Tuesday, August 31, 2010

Take the Effort Out of Eating Less

Whenever you start a diet, it not only takes a lot of physical energy since you usually start an exercise program as well, but it takes mental energy to plan meals and make an effort to NOT eat the things you know you shouldn't. It can be hard, and quite often diets go down the drain because of a lapse in your judgment.
According to Brian Wansink, PhD., author of Mindless Eating: Why We Eat More Than We Think, we can eat less without even realizing it. Here is how!
1. Serve meals on nine- to ten-inch plates. Any smaller and you'll be going back for seconds; larger, and you'll pile on more to begin with.
2. Take the serving bowls off the table! The only exception: the ones containing vegetables.
3. Drink from a skinny glass. Your mind perceives height more readily than width, so you'll think you had more.
4. Choose a small serving spoon: In one Cornell study, participants ate 11 percent less ice cream when they used a petite scoop.
5. Control your environment—if the room in which you eat is too bright and loud, or too dark and quiet, you'll tend to eat more because you become overstimulated or linger too long at the table.

Saturday, August 28, 2010

Beat the Afternoon Slump!

This probably sounds familiar: 4pm roles around and your body is tired, your head hurts and you feel like you should be getting into bed instead of putting in another hour of work or running your kids to soccer practice. When body temperature decreases, many mental and cognitive skills wane as well. "Body temperature rises in the morning, peaks around noon or one o'clock, and then, in the afternoon, drops slightly," says Michael Smolensky, Ph.D., director of the Center for Chronobiology and Chronotherapeutics at Memorial Hermann Hospital in Houston. Typically, between 5 and 7 P.M. your temperature and energy peak again; from there they gradually decline, dropping you into sleep at night.
There are much better solutions to this problem than to reach for sugar or caffeine. Here are a few:
- Get a good night's sleep: eight hours a night is the recommendation...so make an effort to get than in as often as you can.
- Eat small, nutritious meals: if you aren't eating breakfast, that is definitely playing a part in your fatigue. Also, if you are eating too big of a lunch with too many carbs, you will get tired in the afternoon. Try keeping it a moderate size and getting some good protein with minimal carbs. That will help keep you energy up
- Take a little walk: exercise energizes you, even if you think you are too tired to do anything. Especially going outside and getting some sunlight can help
- Manage your tasks: Try to organize your to do list so you do the things that require the most mind and energy strength in the morning, and the less demanding tasks in the afternoon.

No one likes the afternoon slump, but there are things we can do every day to help increase our productivity during that time. Take a power nap if you need to, and do your part to enhance your energy!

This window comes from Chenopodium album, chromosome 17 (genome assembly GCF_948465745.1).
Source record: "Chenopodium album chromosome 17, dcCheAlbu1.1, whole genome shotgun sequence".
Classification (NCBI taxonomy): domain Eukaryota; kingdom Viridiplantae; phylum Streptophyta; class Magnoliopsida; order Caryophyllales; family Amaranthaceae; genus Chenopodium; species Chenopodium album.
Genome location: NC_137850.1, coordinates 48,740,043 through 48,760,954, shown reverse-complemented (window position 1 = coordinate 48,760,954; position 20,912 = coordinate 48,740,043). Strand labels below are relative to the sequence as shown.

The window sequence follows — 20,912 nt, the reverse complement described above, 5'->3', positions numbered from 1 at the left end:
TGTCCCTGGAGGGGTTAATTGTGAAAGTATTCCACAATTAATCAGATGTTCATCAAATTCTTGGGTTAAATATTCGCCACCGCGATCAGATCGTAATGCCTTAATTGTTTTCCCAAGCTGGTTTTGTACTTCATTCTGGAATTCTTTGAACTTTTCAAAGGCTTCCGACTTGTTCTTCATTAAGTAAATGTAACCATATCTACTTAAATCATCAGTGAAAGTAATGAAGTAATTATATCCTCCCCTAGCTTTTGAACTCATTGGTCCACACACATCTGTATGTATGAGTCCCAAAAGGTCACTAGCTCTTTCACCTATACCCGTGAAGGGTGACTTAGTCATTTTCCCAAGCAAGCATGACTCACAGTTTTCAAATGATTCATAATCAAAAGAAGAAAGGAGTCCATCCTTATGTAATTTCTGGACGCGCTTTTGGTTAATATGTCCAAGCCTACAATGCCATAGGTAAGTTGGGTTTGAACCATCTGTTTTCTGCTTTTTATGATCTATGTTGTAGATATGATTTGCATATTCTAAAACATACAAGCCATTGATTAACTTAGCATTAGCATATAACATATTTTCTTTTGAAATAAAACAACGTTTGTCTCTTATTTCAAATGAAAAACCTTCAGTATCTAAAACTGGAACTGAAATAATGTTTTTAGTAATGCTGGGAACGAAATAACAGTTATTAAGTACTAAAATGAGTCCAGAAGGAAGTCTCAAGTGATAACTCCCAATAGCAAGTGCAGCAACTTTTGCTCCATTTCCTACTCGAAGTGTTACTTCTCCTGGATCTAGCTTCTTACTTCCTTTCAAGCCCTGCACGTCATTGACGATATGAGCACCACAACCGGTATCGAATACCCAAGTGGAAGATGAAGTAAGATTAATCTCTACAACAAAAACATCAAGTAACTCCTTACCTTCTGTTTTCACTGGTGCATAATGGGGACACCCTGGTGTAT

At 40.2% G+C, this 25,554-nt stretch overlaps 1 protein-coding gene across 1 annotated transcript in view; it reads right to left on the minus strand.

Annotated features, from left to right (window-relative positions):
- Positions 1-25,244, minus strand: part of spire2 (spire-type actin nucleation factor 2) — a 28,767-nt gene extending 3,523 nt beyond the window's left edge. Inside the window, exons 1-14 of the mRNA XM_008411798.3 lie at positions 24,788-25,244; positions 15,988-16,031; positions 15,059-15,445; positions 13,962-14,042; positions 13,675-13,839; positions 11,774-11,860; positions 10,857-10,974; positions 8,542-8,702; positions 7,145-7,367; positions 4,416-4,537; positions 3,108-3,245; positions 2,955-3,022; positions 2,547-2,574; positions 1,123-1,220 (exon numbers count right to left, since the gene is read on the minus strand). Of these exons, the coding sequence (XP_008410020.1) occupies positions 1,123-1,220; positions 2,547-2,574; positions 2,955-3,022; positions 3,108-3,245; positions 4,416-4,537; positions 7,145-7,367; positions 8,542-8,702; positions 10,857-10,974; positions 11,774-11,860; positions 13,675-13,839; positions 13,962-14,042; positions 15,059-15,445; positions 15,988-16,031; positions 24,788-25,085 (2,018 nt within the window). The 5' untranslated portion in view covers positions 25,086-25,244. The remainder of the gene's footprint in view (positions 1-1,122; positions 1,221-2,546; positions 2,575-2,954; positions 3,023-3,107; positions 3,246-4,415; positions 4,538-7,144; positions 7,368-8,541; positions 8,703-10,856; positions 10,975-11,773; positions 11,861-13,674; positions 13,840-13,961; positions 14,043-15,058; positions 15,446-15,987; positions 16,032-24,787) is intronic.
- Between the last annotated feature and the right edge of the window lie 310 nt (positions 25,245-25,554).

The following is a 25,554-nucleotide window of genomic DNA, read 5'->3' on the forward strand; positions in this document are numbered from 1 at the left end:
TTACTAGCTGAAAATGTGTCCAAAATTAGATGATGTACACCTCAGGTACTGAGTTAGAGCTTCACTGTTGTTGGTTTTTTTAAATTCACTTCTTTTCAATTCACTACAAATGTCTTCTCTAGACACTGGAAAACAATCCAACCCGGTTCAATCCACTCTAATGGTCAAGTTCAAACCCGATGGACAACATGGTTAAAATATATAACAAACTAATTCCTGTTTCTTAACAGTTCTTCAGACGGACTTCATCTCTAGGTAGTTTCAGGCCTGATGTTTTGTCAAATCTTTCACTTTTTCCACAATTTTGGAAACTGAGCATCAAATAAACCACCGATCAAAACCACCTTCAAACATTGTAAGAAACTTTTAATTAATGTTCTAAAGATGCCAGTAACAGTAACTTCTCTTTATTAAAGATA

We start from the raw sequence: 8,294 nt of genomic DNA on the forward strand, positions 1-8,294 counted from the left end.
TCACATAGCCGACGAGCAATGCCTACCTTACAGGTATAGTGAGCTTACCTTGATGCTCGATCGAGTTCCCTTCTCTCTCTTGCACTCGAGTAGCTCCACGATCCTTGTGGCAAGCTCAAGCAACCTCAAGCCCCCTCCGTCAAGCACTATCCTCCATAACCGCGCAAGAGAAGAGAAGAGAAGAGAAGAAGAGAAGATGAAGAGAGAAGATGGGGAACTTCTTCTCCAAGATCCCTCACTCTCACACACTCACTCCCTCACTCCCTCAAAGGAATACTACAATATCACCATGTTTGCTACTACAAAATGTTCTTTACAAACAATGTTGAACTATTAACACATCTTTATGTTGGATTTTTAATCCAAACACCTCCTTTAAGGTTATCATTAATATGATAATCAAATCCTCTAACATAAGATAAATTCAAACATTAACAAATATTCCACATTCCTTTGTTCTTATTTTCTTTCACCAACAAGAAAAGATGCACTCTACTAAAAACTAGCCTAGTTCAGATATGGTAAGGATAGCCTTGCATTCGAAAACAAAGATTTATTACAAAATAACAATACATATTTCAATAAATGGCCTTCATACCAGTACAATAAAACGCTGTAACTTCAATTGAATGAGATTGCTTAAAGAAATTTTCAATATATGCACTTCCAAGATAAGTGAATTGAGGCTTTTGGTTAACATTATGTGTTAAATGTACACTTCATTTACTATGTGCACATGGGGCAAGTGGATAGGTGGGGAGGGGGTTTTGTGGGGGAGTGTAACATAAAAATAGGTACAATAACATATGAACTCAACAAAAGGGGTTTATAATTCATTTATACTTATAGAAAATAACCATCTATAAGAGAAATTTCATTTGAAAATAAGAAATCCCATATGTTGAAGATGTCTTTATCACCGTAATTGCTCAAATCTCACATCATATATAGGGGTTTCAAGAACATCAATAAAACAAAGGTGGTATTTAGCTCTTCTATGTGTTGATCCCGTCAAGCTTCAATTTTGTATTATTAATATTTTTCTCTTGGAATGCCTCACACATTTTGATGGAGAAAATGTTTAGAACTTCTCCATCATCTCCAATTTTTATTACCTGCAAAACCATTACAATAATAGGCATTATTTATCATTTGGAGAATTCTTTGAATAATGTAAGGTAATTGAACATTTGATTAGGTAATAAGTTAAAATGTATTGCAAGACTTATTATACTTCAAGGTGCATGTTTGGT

Monday, August 23, 2010

After School Snack

Summer is coming to an end and school, if it hasn't already started, is right around the corner. And going back to school brings the ever famous after school snack. It's a time to relax, a time to talk with your kids and fill their growling tummies! But more than that, it can be an opportunity to help your kids eat the stuff that is good for them too! Here are some snack ideas that your kids are sure to love, and you might even find yourself sitting down and snacking with them too.
Pizza bagels: Coat a mini bagel with tomato sauce, shredded low-fat mozzarella cheese and a sprinkling of garlic powder and oregano
Green Drink: In a blender, mix together 3 handfuls of frozen spinach, a handful of your favorite berry, a sliced banana and low-fat milk. (The more milk you add, the thinner it will be)You'll get some veggies AND it tastes delicious!
Yogurt Parfait: In a small glass, layer plain yogurt, some berries and a little granola. Go easy on the granola, because it is calorie dense. This is a great snack because it is packed full of good protein and carbs from the berries.
Mini Cracker Snackers: Use your favorite whole grain cracker and top it with a small slice of cheese and turkey! They are fun to eat and so tastey
Chips & Salsa: Whole grain chips and a fresh salsa! Always a great idea. Or you can even make your own fresh salsa, that way you control how hot it is and which veggies are in it
Fruit & Peanut Butter: With either a sliced banana or apple, have a little peanut butter to dip them in. Try to eat the natural peanut butter, or you can even try almond butter, which is a great substitute for peanut butter.
Trail Mix: Mix together your favorite nut (or more than one), some dried berries, crunched up pretzels and some toasted granola. Delicious!
Ants on a Log: Cut up slices of celery, fill them with peanut butter and top with some raisins (the ants). Fun and yummy!

These are just some ideas. Try to think of some of your own, and just incorporate a fruit or veggie and some good protein to keep them full. Kids like to use their hands and eat mini things, so think about that when coming up with some ideas. Happy snacking!

Tuesday, August 17, 2010

Combat Childhood Obesity

Childhood obesity is rising at an astounding rate each year. There are severe problems developing with over eating and obsessing with food. How do we fix this? The best way is to prevent it. Here are some tips for both you and your kids, to make sure you're both on track for the healthies eating lifestyle.

- When it's time to eat, eat. Don't play games, watch TV or talk on the phone when it is time for a meal or snack. When you are preoccupied, you either don't eat the things you should because you are busy thinking of other things, or you eat way too much